Sure looks like retail muni bond investors have gotten whipsawed big time in their muni bond investments. This is particularly expensive in the volatile and illiquid muni bond market where selling into a panic is particularly costly. In fact, if investors were selling out individual bonds or positions in open end mutual funds they might not have seen the full cost of their panicked selling as they didn't see the spreads they faced for their individual bonds or the prices used to calculate the net asset value at which their mutual fund sale was executed.
The WSJ reports:
Muni Tumult Ends Fund-Inflow Streak
By JOHN KELL And MATT JARZEMSKY
The muni-market tumult upended a roughly three-month run of buying in long-term U.S. mutual funds.
Investors pulled an estimated $5 billion from long-term funds, the first week of net outflows, or selling, since late August, according to the Investment Company Institute.
The race for the exits was seen particularly in municipal-bond funds. Muni-bond values have slumped this month on a confluence of events, from surging Treasury yields to large new supply to the midterm election.....
A net $4.33 billion flowed out of bond funds in the week ended Nov. 17 after $3.96 billion was added the previous week, ICI said. Taxable funds had inflows of $457 million while municipal ones saw $4.78 billion in withdrawals.
Not mentioned in the article is probably the main cause for the muni bond selloff fears--a large supply coming into the bond market because of the end of the Build America bond program. The large increase in supply of conventional munis was expected to depress prices.
These fears appear to be unfounded as the WSJ reported yesterday:
BAB Program Likely to Get Another Year
The Build American Bonds program, which provides federal subsidies for taxable bonds issued by state and local governments, is likely to survive another year, top Senate Republicans indicated.
The program is set to end on Dec. 31, and its possible expiration was one reason cited for the recent selloff in the municipal-bond market.
......Uncertainty about the program's fate helped lead to a glut in issuance that played a large part in roiling the muni-bond market over the past two weeks. A sharp selloff stabilized late last week, and muni-bond prices in the past few days have climbed slightly as issuance slowed ahead of the Thanksgiving holiday.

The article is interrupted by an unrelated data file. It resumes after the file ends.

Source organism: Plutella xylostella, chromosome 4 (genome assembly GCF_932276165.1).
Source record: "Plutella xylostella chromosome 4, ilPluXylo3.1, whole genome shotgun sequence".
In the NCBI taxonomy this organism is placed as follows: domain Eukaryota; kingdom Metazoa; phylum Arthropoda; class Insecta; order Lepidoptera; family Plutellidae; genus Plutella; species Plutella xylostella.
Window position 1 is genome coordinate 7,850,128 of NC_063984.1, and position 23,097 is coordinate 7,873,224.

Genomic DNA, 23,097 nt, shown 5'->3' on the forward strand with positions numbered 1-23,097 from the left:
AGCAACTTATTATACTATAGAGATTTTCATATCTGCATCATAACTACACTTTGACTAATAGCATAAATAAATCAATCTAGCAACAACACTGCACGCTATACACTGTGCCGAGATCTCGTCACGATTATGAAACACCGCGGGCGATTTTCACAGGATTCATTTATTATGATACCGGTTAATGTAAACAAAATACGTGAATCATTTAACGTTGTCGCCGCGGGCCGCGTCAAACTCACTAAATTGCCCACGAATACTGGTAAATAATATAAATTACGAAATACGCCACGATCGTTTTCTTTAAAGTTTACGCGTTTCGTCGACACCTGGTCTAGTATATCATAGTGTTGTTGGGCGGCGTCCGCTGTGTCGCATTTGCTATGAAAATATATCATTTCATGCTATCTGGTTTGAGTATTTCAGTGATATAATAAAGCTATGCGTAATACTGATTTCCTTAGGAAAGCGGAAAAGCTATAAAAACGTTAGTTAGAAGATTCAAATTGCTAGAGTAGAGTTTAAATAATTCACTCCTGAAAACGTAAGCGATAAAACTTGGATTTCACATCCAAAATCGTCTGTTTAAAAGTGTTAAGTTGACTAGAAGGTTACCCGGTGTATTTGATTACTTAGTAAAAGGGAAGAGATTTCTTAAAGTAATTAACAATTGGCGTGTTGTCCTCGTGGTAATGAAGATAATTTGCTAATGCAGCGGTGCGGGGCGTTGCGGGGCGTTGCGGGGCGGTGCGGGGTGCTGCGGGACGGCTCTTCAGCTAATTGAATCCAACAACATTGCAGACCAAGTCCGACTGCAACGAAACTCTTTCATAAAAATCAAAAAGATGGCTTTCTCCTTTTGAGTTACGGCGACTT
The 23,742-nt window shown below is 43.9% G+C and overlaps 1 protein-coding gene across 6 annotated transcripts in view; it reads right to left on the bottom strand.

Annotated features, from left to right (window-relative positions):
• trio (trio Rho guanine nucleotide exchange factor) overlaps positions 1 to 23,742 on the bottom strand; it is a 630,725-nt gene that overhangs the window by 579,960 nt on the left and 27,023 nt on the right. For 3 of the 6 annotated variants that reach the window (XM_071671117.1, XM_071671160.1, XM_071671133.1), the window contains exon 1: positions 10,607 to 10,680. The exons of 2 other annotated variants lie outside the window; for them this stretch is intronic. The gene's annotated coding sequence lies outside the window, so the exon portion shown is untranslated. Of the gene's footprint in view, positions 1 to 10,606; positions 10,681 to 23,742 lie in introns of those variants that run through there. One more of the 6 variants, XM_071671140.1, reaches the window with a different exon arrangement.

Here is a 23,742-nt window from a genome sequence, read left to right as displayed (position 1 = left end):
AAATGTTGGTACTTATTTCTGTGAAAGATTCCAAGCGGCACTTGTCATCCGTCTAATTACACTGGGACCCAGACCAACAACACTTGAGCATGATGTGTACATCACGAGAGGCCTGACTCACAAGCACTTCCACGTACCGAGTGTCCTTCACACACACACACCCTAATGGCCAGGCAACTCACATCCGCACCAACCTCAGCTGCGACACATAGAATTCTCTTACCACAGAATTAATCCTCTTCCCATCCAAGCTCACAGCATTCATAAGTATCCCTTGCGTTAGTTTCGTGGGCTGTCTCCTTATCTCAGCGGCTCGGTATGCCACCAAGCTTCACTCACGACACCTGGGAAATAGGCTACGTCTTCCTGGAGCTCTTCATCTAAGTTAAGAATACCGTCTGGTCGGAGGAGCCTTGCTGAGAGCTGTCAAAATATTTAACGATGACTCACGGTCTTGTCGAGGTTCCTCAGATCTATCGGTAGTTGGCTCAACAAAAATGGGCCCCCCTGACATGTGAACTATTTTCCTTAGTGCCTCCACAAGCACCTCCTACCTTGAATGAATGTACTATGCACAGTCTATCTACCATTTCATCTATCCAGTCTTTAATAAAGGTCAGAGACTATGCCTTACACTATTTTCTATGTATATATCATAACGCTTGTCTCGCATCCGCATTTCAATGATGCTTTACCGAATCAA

Those that sold off in the panic doubtless got burned particularly badly whether they held conventional muni bond funds, individual bonds, or muni bond ETFs. The muni bond market is nortoriously illiquid and has poor transparency. Retail investors attempting to liquidate small "odd lot" holdings in the panicky markets likely sold at very disadvantageous prices.
In the ETF world much was made of the muni bond ETF (MUB
and others) trading at a "deep discount" to intrinsic value. While the low prices at which the MUB traded is not debatable I am a little skeptical that the "deep discount" to intrinsic value really existed. There are no real time prices for all of the bonds that make up the index so the ETF price actually probably presented a better reflection of where munis were trading than the "intrinsic value' listed on data systems. After all, if the intrinsic value represented a real world price, the gap between the ETF and the MUB would have narrowed massively through arbitrage. Here's a chart (
) of the most widely traded muni bond ETF (NYSEARCA:MUB
). Note the spike in volume at the time of the massive selloff...dumb money panicking out ?
Those using alternative investment vehicles instead of ETFs were unlikely to have made out better. Investors in closed end funds likely did worse as many of those funds traded at a discount to net asset value.
And the mere fact that there isn't intraday pricing for open end bond mutual funds and for "intrinsic value" doesn't mean that investors in those funds weren't burned if they liquidated their fund in the panic.The investor in the open end mutual fund is really buying or selling a blind item. He never really knows how the bond prices are chosen that are used to calculate the net asset value of the fund. There is no single price source for the bonds and to the best of my knowledge there is no regulatory aurthoriity or other body that requires a uniform methodology for this.
Here is the price chart () of the Vanguard Intermediate Term Tax Exempt Fund (VWITX). Doesn't look much different than the MUB ETF. So it doesn't strike me that the muni bond investor who chose an open ended mutual fund vs an ETF avoided the impact of the bond selling frenzy.
Looking at the sharp price selloff (and subsequent recovery) along with the fund flows, it seems apparent to me that the latest example of retail investors late to the party buying high and selling low can be seen in the muni bond market.